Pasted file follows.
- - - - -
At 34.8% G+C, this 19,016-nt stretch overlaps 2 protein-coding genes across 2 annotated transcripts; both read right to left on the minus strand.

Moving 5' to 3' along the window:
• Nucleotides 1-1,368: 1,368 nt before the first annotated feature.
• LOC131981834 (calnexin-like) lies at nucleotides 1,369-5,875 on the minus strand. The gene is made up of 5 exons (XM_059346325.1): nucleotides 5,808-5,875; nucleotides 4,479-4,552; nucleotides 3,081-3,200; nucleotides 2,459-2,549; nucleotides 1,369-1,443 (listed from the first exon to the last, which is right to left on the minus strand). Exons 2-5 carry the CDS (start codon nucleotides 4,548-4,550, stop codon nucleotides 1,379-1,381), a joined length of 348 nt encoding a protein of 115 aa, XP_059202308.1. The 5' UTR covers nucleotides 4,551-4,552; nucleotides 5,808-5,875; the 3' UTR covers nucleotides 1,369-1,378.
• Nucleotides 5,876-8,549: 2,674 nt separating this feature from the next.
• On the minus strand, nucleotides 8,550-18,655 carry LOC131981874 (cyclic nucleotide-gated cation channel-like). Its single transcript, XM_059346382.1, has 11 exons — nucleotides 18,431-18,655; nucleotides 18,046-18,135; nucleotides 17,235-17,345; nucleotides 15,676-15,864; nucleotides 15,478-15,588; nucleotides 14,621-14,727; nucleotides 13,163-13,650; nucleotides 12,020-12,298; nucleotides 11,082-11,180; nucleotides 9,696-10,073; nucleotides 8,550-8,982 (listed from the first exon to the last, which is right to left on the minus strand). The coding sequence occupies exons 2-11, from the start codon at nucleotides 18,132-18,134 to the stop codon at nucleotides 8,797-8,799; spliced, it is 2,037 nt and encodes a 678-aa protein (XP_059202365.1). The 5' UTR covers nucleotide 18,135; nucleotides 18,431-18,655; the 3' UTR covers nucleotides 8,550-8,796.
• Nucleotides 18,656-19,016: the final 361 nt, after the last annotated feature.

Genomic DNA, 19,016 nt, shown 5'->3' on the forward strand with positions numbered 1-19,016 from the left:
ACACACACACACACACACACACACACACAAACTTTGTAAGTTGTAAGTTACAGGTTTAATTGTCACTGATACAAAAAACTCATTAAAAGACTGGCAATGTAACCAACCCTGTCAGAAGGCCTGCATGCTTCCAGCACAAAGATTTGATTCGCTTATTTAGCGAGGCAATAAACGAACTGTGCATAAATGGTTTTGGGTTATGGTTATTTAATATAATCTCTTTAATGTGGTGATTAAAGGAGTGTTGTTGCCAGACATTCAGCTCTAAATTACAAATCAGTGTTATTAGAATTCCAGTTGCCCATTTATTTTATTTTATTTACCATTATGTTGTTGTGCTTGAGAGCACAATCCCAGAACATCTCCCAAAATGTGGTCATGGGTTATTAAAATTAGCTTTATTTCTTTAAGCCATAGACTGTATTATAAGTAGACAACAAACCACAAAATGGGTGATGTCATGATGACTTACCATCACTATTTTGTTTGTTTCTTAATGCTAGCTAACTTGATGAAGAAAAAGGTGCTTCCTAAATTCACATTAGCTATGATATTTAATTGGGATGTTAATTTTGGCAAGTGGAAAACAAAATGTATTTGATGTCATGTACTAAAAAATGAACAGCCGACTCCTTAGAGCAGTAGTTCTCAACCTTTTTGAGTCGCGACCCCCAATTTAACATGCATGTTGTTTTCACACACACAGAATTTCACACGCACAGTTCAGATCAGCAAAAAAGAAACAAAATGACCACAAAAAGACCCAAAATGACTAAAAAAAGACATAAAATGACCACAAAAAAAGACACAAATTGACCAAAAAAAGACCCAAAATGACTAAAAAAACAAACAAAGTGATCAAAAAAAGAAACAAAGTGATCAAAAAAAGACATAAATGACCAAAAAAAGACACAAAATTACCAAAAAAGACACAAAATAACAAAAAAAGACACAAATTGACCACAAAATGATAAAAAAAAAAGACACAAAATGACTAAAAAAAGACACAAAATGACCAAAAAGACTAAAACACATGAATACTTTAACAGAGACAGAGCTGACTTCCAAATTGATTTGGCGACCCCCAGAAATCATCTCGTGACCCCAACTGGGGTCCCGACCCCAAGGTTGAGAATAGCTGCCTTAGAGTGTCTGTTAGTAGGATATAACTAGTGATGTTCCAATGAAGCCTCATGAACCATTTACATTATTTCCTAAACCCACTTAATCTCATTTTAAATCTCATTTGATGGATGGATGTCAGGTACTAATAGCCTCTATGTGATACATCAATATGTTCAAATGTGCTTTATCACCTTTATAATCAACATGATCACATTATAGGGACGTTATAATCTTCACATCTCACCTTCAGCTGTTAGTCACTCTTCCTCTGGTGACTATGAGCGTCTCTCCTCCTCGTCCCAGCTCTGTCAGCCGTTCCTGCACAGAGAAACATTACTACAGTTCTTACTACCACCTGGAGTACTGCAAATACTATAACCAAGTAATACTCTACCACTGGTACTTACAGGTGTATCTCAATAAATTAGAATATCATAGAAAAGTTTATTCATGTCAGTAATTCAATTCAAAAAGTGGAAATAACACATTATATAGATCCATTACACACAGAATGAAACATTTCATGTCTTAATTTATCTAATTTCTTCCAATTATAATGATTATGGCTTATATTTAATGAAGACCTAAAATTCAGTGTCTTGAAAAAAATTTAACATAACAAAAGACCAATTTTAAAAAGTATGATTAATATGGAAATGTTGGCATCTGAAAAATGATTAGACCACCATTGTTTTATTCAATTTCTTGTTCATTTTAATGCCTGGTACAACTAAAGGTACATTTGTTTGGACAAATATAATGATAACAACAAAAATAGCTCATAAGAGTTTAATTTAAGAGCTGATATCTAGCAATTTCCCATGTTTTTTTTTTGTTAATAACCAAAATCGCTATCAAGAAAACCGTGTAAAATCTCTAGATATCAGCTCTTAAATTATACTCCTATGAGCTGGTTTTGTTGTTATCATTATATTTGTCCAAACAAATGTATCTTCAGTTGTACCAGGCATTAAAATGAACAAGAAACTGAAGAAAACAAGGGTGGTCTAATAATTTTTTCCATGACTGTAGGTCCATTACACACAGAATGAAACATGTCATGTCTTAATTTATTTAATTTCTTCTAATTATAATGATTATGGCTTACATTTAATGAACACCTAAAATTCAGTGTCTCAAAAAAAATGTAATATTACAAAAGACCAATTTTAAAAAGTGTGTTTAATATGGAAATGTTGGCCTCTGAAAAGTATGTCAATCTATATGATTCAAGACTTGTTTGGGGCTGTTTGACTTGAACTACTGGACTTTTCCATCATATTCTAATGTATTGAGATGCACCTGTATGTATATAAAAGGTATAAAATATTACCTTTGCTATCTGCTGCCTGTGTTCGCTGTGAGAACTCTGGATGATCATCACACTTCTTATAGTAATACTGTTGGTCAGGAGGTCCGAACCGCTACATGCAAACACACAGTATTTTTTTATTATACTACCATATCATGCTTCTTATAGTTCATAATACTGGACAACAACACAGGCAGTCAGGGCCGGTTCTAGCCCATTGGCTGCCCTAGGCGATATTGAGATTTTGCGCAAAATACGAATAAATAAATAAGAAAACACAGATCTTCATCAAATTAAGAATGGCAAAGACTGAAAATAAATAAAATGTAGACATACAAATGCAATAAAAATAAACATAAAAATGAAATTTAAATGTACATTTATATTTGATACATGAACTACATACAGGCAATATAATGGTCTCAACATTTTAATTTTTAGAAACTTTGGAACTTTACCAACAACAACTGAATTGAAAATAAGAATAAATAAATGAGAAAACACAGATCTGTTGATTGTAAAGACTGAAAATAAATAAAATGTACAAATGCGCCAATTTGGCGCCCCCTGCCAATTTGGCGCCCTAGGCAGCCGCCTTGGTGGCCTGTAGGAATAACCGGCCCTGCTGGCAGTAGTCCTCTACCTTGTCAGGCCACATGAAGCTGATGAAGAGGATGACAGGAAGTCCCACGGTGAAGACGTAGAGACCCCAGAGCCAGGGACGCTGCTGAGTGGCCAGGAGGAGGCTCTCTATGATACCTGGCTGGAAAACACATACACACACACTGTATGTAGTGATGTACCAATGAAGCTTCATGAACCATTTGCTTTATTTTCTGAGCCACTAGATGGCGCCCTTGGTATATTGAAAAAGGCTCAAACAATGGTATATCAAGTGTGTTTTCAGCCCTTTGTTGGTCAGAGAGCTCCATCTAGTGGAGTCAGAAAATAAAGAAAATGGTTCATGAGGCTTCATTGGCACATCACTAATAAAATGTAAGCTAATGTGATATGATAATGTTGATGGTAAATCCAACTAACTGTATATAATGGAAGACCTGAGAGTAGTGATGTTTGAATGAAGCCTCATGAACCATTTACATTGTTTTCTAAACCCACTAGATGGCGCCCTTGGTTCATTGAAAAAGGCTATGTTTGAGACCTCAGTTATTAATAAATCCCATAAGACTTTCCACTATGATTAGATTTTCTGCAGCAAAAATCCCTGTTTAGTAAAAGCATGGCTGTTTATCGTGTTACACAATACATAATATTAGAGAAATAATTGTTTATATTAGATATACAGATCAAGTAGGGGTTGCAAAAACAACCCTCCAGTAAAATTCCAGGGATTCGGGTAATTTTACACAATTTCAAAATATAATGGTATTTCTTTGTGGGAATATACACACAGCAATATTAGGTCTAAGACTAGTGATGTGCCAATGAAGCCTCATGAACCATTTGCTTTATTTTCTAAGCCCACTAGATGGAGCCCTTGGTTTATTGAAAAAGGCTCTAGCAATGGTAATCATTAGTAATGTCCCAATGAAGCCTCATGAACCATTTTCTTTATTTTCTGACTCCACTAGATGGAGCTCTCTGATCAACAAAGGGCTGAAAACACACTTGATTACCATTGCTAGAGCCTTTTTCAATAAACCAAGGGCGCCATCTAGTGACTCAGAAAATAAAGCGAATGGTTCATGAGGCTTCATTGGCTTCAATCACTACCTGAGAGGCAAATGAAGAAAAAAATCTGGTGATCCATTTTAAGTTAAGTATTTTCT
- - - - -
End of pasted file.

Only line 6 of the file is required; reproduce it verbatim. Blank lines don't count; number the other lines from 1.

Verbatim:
• On the minus strand, nucleotides 8,550-18,655 carry LOC131981874 (cyclic nucleotide-gated cation channel-like). Its single transcript, XM_059346382.1, has 11 exons — nucleotides 18,431-18,655; nucleotides 18,046-18,135; nucleotides 17,235-17,345; nucleotides 15,676-15,864; nucleotides 15,478-15,588; nucleotides 14,621-14,727; nucleotides 13,163-13,650; nucleotides 12,020-12,298; nucleotides 11,082-11,180; nucleotides 9,696-10,073; nucleotides 8,550-8,982 (listed from the first exon to the last, which is right to left on the minus strand). The coding sequence occupies exons 2-11, from the start codon at nucleotides 18,132-18,134 to the stop codon at nucleotides 8,797-8,799; spliced, it is 2,037 nt and encodes a 678-aa protein (XP_059202365.1). The 5' UTR covers nucleotide 18,135; nucleotides 18,431-18,655; the 3' UTR covers nucleotides 8,550-8,796.